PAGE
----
After a massively successful marketing stunt, 2 Chainz put the attention on a good cause.

Last month, rapper 2 Chainz decided to rent out a house in Atlanta, paint it a nice shade of Pepto-Bismol pink, scrawl the word "trap" across the front, and open it up to the public as a sort of ad hoc art installation — you know, just normal stuff, as one does.

The whole thing was a marketing gimmick to promote his latest album, "Pretty Girls Like Trap Music," and the project quickly took on a bit of a life of its own.


The pink trap house has been a runaway success, tagged nearly 300,000 times on Instagram in just a couple weeks. Then, 2 Chainz put that attention to good use.

On July 4, 2 Chainz teamed up with the Fulton County Board of Health, Atlanta AIDS, and Test Atlanta to offer free HIV testing to anyone who wanted to stop by the house.

Fulton County Board of Health say they pulling up today!! Come get tested and know your status! By the way this is Free99

A post shared by 2 Chainz Aka Tity Boi (@hairweavekiller) on

1 in 7 people living with HIV in the U.S. doesn't even know it. That's what makes the free HIV screening so important.

More than 1.1 million people in the U.S. are HIV-positive, and those who don't know their status, are most likely to spread the virus. While there's been a lot of progress in how we treat HIV/AIDS over the past several decades, it's still a serious issue that needs attention.

By stepping up and making it easy to get tested, 2 Chainz is fighting the stigma that comes with an HIV diagnosis and helping prevent future outbreaks.

Pretty cool, right?

Everyone should know their HIV status. Yes, everyone.

It's easy and free. You can check the Centers for Disease Control website to find a clinic near you.

In the meantime, 2 Chainz's Pink Trap House is open through July 7 (though there's a chance it'll be extended), so if you happen to be in the area, swing by, snap a few selfies, and let the world know you were there!

via Better to Be Different / Facebook

Natalie Fernando, 44, was walking down the seafront at Southend-on-Sea in Essex, England with her five-year-old son Rudy when he refused to turn around after she asked him. Rudy has autism spectrum disorder (ASD) and it's common for people with it to have difficulty being redirected, especially if they are enjoying an activity.

"My son loves to walk, but he hates to turn around and walk back, we usually try to walk in a circuit to avoid this but on his favourite walk with the boats we have no choice but to turn back," Natalie wrote on her blog's Facebook page, "Better to Be Different."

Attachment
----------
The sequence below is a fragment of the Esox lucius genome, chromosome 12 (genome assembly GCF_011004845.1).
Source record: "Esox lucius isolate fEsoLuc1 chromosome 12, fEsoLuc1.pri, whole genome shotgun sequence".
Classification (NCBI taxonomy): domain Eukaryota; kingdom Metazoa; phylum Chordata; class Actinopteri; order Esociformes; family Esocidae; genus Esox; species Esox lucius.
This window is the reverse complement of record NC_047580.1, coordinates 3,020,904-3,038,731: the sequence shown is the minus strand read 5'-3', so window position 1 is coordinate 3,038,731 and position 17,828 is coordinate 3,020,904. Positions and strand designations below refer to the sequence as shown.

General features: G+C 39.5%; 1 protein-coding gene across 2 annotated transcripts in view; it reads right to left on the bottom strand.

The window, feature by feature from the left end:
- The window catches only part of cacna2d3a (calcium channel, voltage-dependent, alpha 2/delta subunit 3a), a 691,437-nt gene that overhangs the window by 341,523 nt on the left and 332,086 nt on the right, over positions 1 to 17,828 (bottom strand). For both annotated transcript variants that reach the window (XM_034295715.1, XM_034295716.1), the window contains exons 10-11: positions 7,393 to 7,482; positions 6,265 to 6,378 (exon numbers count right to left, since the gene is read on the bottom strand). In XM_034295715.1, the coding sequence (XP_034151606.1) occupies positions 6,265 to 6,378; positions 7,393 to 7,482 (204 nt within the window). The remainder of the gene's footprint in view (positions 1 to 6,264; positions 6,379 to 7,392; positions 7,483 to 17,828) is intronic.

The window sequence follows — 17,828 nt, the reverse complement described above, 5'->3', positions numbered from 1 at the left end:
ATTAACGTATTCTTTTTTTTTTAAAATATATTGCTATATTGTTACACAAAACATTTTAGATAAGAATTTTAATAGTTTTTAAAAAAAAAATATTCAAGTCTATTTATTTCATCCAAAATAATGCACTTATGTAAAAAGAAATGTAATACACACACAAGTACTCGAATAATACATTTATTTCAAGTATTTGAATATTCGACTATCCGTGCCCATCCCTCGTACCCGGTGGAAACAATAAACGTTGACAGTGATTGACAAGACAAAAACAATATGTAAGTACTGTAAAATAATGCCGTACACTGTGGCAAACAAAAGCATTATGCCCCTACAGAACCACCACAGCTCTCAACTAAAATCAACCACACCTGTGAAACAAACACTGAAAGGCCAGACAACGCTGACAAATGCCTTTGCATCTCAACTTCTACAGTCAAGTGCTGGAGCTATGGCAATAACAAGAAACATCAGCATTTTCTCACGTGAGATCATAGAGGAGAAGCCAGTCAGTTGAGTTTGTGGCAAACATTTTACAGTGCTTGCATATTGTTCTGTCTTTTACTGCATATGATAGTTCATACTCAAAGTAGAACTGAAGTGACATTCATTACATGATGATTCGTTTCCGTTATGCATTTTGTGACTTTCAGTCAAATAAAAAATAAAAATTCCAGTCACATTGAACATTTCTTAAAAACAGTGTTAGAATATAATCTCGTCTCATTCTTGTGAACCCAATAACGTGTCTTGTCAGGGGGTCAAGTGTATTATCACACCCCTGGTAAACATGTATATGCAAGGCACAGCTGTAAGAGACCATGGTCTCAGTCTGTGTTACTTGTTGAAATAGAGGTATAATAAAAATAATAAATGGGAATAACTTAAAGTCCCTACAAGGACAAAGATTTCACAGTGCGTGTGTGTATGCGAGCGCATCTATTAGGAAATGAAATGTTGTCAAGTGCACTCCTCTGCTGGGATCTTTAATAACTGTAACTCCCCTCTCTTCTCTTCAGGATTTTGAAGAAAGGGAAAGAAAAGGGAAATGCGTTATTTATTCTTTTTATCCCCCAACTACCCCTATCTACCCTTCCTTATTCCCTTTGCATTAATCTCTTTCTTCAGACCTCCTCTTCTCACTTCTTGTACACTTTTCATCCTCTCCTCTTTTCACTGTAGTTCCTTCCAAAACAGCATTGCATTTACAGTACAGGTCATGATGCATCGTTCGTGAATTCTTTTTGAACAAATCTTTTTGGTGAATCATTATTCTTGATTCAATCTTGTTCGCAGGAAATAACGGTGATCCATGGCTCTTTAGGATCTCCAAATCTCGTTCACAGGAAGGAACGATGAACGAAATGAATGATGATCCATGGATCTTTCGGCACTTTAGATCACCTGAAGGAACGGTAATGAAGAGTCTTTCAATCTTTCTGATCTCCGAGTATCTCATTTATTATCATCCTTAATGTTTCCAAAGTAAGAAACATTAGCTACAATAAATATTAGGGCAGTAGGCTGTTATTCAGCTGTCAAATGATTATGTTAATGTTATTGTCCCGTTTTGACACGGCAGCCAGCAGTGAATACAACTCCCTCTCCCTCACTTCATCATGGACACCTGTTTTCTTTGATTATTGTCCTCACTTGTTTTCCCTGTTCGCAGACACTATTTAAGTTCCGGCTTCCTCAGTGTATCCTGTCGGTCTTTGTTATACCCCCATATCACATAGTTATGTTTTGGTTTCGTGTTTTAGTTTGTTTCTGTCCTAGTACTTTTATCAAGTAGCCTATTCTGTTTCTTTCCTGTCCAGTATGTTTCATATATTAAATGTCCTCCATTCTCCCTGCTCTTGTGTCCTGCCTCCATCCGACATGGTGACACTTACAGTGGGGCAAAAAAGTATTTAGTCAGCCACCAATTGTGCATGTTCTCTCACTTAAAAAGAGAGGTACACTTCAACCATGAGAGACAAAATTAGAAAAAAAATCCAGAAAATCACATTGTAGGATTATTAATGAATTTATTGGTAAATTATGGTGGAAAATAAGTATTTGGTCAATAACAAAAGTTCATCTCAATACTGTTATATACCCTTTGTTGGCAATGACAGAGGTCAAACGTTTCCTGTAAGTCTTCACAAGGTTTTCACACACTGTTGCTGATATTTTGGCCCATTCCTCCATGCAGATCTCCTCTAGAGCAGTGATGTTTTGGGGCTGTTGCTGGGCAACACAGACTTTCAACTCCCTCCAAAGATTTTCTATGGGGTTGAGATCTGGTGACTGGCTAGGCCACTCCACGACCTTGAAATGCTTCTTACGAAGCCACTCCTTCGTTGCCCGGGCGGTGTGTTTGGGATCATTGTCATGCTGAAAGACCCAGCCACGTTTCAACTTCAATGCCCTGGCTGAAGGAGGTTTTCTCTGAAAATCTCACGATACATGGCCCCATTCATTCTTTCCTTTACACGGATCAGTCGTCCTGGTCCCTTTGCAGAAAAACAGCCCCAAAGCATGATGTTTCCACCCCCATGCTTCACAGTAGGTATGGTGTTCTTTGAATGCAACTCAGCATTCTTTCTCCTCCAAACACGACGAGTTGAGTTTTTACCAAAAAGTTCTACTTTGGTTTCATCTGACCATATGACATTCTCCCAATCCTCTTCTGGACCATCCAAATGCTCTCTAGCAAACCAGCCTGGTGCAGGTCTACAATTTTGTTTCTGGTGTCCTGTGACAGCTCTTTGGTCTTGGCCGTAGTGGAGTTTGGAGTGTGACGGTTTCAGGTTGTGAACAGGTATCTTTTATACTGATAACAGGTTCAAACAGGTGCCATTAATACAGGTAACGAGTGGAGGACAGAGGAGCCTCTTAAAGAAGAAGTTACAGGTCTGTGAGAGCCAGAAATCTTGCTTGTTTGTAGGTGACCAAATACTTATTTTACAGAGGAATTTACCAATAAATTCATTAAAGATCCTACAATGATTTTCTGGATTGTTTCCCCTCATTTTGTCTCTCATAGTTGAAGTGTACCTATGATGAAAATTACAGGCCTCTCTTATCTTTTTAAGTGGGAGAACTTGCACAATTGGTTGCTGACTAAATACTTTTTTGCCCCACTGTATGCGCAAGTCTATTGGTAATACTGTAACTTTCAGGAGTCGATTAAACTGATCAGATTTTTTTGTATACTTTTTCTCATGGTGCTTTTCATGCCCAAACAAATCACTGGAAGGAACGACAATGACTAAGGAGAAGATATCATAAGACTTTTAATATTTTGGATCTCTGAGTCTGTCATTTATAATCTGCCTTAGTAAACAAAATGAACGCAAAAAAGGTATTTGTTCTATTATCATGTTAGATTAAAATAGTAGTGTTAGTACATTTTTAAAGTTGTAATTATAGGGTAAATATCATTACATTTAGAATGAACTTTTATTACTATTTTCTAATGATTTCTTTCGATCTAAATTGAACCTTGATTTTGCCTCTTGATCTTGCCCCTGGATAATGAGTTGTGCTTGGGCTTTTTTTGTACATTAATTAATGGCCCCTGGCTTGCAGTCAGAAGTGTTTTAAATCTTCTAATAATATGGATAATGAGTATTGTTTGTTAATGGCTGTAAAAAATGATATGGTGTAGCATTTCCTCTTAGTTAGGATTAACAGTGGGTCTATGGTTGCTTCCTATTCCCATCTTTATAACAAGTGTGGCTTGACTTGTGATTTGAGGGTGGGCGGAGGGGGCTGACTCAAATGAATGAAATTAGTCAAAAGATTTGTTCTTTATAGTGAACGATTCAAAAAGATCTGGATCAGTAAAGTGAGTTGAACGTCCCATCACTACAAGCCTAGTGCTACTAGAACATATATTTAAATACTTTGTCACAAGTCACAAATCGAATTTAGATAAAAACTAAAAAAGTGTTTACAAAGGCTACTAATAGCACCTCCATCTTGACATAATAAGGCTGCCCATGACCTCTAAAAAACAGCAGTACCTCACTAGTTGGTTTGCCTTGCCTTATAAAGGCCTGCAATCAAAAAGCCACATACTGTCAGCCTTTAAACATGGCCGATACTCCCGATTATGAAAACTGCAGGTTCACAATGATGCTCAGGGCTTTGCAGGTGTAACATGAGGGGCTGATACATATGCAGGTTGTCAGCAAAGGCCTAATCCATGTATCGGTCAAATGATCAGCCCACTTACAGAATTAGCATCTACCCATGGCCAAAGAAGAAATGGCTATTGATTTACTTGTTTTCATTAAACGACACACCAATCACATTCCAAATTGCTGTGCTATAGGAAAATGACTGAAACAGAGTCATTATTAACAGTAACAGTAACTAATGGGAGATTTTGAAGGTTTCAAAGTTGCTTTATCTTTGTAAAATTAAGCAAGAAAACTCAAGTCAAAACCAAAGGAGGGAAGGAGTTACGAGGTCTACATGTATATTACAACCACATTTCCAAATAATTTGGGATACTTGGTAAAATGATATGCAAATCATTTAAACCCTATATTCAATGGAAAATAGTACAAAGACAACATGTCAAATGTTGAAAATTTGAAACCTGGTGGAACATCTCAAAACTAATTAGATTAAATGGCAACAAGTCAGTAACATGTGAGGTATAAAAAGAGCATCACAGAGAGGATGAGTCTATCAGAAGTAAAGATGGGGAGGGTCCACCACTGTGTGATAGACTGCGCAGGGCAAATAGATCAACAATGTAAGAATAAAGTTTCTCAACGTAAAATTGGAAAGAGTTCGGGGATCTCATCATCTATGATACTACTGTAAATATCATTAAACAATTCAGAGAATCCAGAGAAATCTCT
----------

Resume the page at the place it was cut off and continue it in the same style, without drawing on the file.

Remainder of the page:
This caused Rudy to lay down on the ground and throw a tantrum. Natalie apologized to passersby for his loud noises, but she still received judgemental stares.

It's common for Rudy's tantrums to last for an hour or more and he can become very aggressive.

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Images courtesy of John Scully, Walden University, Ingrid Scully
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Since March of 2020, over 29 million Americans have been diagnosed with COVID-19, according to the CDC. Over 540,000 have died in the United States as this unprecedented pandemic has swept the globe. And yet, by the end of 2020, it looked like science was winning: vaccines had been developed.

In celebration of the power of science we spoke to three people: an individual, a medical provider, and a vaccine scientist about how vaccines have impacted them throughout their lives. Here are their answers:

John Scully, 79, resident of Florida

Photo courtesy of John Scully

When John Scully was born, America was in the midst of an epidemic: tens of thousands of children in the United States were falling ill with paralytic poliomyelitis — otherwise known as polio, a disease that attacks the central nervous system and often leaves its victims partially or fully paralyzed.

"As kids, we were all afraid of getting polio," he says, "because if you got polio, you could end up in the dreaded iron lung and we were all terrified of those." Iron lungs were respirators that enclosed most of a person's body; people with severe cases often would end up in these respirators as they fought for their lives.

John remembers going to see matinee showings of cowboy movies on Saturdays and, before the movie, shorts would run. "Usually they showed the news," he says, "but I just remember seeing this one clip warning us about polio and it just showed all these kids in iron lungs." If kids survived the iron lung, they'd often come back to school on crutches, in leg braces, or in wheelchairs.

"We all tried to be really careful in the summer — or, as we called it back then, 'polio season,''" John says. This was because every year around Memorial Day, major outbreaks would begin to emerge and they'd spike sometime around August. People weren't really sure how the disease spread at the time, but many believed it traveled through the water. There was no cure — and every child was susceptible to getting sick with it.

"We couldn't swim in hot weather," he remembers, "and the municipal outdoor pool would close down in August."

Then, in 1954 clinical trials began for Dr. Jonas Salk's vaccine against polio and within a year, his vaccine was announced safe. "I got that vaccine at school," John says. Within two years, U.S. polio cases had dropped 85-95 percent — even before a second vaccine was developed by Dr. Albert Sabin in the 1960s. "I remember how much better things got after the vaccines came out. They changed everything," John says.

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